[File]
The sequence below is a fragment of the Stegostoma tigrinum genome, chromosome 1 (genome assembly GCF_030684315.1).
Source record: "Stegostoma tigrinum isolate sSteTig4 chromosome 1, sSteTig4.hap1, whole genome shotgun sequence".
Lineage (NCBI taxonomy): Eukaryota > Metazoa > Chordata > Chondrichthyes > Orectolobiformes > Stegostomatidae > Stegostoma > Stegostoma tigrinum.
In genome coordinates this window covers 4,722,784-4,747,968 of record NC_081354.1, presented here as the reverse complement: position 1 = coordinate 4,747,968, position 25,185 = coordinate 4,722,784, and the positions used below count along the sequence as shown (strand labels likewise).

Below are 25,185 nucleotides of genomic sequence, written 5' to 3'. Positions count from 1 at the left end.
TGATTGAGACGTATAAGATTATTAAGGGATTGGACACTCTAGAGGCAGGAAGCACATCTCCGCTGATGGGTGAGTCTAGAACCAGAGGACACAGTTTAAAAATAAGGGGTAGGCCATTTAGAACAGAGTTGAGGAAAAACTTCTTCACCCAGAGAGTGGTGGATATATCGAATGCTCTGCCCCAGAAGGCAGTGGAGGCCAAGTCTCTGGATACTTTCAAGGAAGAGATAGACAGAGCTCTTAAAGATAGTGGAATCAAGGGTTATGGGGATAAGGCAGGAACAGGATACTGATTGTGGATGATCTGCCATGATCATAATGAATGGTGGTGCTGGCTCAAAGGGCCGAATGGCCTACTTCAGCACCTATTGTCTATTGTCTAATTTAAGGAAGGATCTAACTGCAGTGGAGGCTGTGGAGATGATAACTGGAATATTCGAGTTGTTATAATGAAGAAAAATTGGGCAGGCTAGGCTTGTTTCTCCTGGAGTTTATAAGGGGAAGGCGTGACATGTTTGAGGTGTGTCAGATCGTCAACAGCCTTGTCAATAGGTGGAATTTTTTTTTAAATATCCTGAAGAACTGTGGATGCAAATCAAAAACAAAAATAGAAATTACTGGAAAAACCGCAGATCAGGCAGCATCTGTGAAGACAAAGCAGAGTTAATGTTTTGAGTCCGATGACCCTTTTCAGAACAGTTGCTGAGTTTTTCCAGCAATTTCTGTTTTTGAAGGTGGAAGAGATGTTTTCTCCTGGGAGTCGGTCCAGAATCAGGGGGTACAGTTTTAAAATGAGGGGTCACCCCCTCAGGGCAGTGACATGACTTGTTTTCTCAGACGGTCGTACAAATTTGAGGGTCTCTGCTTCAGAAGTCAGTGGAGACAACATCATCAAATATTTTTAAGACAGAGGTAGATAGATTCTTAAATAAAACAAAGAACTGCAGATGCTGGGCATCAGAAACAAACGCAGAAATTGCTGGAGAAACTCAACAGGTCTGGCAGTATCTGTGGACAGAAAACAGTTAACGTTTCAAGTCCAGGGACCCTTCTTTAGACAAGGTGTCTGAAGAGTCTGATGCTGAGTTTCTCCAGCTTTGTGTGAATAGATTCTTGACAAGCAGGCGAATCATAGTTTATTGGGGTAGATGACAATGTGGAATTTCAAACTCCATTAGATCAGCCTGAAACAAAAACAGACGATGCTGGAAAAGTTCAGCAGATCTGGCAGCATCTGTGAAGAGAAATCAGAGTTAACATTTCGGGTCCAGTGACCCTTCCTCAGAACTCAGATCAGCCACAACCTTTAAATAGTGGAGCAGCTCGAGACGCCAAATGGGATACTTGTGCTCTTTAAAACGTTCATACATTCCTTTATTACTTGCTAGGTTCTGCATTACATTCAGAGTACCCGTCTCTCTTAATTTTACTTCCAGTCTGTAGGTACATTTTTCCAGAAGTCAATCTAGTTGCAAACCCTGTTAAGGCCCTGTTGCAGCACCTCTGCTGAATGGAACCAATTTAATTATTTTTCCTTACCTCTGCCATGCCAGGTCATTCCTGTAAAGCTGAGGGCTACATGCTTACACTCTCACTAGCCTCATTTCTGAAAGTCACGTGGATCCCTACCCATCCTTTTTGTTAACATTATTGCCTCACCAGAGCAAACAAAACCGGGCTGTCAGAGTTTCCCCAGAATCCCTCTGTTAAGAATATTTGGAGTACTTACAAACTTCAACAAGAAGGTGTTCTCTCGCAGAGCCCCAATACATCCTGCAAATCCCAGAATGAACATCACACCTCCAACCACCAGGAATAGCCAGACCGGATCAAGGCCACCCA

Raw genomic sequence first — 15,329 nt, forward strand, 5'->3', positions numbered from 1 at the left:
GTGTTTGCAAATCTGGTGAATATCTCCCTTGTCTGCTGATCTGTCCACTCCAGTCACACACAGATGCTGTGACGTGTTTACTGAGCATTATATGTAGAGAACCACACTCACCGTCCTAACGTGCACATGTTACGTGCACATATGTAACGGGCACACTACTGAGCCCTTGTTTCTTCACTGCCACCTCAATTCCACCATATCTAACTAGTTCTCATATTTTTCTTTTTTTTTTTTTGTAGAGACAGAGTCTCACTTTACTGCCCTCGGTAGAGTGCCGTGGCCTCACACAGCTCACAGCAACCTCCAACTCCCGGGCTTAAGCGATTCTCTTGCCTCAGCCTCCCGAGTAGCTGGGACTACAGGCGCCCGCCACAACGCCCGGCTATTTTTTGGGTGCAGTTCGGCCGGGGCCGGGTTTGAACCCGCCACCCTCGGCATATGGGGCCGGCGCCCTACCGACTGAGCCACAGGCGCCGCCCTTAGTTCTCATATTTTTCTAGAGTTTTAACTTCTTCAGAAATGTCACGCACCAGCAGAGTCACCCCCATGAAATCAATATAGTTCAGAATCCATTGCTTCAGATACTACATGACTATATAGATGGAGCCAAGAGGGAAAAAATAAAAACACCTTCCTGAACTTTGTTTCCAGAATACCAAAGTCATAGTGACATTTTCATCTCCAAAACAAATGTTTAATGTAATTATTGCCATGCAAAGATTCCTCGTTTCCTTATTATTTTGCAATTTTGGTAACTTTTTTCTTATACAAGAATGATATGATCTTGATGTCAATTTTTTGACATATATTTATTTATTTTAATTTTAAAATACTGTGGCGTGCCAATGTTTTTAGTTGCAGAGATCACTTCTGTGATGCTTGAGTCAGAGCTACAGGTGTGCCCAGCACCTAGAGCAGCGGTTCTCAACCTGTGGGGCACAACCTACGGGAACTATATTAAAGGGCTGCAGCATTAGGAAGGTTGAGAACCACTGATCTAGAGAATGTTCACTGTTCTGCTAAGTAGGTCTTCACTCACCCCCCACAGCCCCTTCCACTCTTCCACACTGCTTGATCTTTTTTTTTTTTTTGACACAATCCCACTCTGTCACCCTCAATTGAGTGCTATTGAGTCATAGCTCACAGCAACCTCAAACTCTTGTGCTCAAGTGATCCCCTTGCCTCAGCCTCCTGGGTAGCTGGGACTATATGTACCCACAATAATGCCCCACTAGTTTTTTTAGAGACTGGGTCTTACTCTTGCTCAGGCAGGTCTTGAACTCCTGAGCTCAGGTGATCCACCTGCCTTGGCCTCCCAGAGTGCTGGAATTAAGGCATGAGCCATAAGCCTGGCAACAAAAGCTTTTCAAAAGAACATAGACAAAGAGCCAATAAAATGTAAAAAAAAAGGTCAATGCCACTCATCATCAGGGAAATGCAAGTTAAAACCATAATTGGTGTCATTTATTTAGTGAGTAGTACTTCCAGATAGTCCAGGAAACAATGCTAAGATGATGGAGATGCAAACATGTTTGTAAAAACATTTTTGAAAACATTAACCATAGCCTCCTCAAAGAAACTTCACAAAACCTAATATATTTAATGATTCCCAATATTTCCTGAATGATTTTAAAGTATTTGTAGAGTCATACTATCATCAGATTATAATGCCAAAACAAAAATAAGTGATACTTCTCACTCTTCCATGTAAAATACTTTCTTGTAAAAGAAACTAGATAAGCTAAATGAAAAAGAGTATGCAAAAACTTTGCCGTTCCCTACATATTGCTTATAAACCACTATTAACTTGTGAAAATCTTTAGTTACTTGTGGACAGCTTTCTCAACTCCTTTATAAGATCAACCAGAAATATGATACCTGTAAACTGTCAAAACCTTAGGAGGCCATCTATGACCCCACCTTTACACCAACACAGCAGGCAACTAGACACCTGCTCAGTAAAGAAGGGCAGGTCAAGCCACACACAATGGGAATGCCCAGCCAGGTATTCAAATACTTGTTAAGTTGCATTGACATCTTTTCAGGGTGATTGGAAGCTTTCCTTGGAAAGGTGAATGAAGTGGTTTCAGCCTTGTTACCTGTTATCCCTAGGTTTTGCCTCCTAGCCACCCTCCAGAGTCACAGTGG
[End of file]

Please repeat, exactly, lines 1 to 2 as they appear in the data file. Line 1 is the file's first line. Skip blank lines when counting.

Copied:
The sequence below is a fragment of the Stegostoma tigrinum genome, chromosome 1 (genome assembly GCF_030684315.1).
Source record: "Stegostoma tigrinum isolate sSteTig4 chromosome 1, sSteTig4.hap1, whole genome shotgun sequence".